Ethics and dissemination
Telemedicine can potentially change the way we treat and think medicine. However, even though telemedicine has been available for some years, it is still far from reaching its potential. With this trial we aim investigate the effectiveness of video consultations on glucose management. However, even if the trial is able to show a positive benefit closing the gap from project to implementation and scale-up of video consultations has previously been shown to be a complex challenge.30 Such an implementation could be guided by the non-adoption, abandonment, scale-up, spread, sustainability framework.31
To the best of our knowledge, the possible adverse effects, from conducting the outpatient clinic visits using the video consultations, is far outweighed by the possibilities that it may provide.
The trial will be conducted in accordance with the Declaration of Helsinki II. The study has received permission from the Regional Ethical Committee of Southern Denmark (S-20200039G) and the processing of personal data is approved by the Region of Southern Denmark and listed in the internal record (20/24459) cf. Art 20 of The European Union General Data Protection Regulation.
We intent to present the results of the trial at international conferences as well as publish the results of the trial in peer-reviewed scientific journals.
Patient consent for publication
Contributors ANØS, RC and FB conceived and designed the trial. ANØS and RC wrote the protocol. FB, GB and KK gave practical and scientific advice, for which the protocol was adjusted accordingly. ANØS is the project manager. The allocation sequence was developed by RC, who will oversee statistical analyses. All authors read and approved the final version of this manuscript and will participate in the future interpretation of the results.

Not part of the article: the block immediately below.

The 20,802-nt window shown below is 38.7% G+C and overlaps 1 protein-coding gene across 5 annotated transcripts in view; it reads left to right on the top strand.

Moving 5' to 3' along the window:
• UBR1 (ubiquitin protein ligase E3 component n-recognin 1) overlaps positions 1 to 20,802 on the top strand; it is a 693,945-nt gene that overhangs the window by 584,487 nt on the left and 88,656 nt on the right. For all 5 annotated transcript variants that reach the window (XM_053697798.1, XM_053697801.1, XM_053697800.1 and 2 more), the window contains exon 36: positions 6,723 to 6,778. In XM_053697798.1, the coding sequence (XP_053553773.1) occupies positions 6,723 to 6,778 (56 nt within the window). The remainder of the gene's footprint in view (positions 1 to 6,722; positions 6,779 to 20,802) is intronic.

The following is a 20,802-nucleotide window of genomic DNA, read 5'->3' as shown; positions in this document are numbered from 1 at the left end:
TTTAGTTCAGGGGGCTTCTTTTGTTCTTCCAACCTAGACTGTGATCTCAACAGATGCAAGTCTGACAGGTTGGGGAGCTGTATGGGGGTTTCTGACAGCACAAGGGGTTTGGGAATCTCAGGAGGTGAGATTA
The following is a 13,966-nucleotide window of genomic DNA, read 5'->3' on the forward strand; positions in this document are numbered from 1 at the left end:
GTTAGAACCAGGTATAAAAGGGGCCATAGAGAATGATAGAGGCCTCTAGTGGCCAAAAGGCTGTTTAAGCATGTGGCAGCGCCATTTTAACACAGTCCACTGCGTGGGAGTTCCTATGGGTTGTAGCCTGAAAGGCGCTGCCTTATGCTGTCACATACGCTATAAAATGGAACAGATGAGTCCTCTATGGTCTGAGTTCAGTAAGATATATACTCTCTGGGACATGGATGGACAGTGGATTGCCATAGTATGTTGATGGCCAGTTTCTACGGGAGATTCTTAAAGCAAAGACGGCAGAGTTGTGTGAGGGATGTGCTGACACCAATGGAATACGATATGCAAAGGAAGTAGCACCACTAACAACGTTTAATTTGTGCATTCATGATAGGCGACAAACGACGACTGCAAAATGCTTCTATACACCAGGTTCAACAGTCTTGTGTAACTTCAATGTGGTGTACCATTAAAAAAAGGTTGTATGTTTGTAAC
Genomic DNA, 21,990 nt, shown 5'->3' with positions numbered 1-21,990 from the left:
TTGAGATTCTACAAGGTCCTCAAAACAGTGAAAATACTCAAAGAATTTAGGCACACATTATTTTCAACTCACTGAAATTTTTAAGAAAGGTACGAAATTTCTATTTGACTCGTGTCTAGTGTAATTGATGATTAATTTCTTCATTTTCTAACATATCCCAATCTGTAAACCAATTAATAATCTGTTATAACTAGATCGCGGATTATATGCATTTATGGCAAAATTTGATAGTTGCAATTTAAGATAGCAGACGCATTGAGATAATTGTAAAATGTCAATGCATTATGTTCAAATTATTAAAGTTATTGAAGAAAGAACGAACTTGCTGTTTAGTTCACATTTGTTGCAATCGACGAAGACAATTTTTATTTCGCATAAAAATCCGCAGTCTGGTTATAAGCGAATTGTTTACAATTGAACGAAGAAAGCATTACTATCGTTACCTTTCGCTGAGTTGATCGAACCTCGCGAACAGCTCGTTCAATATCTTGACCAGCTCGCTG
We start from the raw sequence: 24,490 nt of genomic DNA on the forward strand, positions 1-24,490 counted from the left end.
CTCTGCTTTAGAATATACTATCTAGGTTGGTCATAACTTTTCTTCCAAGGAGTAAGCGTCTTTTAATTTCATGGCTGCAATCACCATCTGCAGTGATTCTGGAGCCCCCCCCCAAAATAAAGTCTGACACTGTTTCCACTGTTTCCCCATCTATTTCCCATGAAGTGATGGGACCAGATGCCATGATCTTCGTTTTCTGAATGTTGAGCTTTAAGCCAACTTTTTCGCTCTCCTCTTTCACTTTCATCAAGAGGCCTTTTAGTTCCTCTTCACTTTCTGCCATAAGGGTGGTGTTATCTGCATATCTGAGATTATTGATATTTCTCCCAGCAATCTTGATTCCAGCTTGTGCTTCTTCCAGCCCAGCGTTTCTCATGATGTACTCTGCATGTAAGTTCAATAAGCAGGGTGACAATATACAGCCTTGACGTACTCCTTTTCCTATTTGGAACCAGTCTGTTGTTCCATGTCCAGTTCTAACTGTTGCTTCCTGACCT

Funding This work is supported by a grant from the Region of Southern Denmark’s PhD grant frond, grant number 20/14621 and Knud and Edith Eriksens Mindefond grant number 62786-2020. Section for Biostatistics and Evidence-Based Research, The Parker Institute, Bispebjerg and Frederiksberg Hospital is supported by a core grant from the Oak Foundation (OCAY-18-774-OFIL).
Competing interests ANØS reports personal fees from OpenTeleHealth aps and a grant from Knud and Edith Eriksens Mindefond, outside the submitted work.
Patient and public involvement Patients and/or the public were involved in the design, or conduct, or reporting, or dissemination plans of this research. Refer to the Methods section for further details.
Provenance and peer review Not commissioned; externally peer reviewed.